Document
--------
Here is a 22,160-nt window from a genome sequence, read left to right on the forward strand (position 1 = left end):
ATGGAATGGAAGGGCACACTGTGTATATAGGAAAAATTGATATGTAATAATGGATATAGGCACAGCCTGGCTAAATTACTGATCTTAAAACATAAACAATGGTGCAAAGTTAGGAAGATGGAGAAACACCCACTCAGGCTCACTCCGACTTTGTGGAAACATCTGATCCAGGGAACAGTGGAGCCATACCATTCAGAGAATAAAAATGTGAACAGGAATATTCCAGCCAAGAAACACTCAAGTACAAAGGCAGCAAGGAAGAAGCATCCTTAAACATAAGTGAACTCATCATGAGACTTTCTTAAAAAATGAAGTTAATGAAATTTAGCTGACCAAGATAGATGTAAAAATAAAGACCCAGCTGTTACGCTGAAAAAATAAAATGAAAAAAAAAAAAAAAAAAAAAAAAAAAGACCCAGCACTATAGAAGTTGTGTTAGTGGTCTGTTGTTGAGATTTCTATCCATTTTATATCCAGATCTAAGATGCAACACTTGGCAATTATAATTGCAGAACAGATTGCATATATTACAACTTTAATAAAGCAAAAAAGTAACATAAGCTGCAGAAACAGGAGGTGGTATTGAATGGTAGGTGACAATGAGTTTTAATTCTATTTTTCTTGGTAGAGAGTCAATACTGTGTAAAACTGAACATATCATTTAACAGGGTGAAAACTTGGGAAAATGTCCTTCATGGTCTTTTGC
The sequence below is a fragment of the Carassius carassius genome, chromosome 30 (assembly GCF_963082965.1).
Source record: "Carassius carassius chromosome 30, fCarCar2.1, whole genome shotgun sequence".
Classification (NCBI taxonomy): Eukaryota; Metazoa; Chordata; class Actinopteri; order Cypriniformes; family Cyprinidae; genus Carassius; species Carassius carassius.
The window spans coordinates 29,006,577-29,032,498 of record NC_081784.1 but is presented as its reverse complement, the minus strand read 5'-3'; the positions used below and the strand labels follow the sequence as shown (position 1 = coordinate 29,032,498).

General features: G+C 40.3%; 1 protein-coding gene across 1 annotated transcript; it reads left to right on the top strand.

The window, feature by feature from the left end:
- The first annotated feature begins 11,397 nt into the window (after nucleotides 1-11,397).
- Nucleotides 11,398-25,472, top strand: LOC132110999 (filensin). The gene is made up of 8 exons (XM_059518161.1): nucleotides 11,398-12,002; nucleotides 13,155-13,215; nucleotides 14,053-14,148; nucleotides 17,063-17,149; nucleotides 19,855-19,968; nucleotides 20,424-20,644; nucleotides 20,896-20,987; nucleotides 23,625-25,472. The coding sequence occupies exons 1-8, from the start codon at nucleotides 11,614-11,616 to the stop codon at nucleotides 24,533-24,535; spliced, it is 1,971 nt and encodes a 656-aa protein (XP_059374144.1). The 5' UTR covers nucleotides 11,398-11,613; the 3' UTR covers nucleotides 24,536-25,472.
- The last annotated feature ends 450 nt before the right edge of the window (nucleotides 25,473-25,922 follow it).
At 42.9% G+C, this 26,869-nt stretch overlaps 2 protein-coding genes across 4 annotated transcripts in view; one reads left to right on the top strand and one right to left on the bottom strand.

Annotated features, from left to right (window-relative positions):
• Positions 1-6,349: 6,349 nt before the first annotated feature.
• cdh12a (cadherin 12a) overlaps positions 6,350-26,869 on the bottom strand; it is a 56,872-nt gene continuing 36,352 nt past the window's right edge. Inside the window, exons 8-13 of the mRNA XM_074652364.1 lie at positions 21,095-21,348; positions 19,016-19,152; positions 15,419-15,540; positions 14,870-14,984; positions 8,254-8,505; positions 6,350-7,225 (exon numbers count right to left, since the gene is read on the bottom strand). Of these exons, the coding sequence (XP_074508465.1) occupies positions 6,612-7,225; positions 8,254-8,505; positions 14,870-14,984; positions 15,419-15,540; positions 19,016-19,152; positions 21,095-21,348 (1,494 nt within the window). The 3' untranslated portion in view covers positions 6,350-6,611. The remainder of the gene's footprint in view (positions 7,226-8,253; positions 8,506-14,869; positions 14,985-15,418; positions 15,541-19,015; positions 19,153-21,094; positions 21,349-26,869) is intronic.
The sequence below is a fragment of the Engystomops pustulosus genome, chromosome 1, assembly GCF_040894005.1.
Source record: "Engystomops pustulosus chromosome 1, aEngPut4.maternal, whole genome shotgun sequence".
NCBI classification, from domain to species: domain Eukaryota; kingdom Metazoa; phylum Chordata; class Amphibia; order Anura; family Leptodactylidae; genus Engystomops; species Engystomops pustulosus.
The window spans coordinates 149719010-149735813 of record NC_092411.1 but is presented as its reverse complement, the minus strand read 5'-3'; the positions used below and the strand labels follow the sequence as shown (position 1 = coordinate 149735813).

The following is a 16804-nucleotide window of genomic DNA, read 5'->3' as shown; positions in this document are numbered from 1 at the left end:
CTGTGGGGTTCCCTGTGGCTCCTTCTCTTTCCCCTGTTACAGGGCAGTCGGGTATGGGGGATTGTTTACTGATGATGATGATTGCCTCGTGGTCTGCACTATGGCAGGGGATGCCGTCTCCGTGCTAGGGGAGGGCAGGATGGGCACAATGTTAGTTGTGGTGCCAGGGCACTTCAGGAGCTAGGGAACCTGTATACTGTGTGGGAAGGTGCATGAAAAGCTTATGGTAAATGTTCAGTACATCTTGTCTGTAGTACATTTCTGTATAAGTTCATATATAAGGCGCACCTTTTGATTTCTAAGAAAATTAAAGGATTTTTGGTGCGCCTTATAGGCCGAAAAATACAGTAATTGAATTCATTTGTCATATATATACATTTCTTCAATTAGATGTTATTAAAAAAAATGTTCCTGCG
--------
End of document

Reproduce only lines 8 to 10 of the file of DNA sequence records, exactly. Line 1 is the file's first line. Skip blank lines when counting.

The window, feature by feature from the left end:
- The first annotated feature begins 11,397 nt into the window (after nucleotides 1-11,397).
- Nucleotides 11,398-25,472, top strand: LOC132110999 (filensin). The gene is made up of 8 exons (XM_059518161.1): nucleotides 11,398-12,002; nucleotides 13,155-13,215; nucleotides 14,053-14,148; nucleotides 17,063-17,149; nucleotides 19,855-19,968; nucleotides 20,424-20,644; nucleotides 20,896-20,987; nucleotides 23,625-25,472. The coding sequence occupies exons 1-8, from the start codon at nucleotides 11,614-11,616 to the stop codon at nucleotides 24,533-24,535; spliced, it is 1,971 nt and encodes a 656-aa protein (XP_059374144.1). The 5' UTR covers nucleotides 11,398-11,613; the 3' UTR covers nucleotides 24,536-25,472.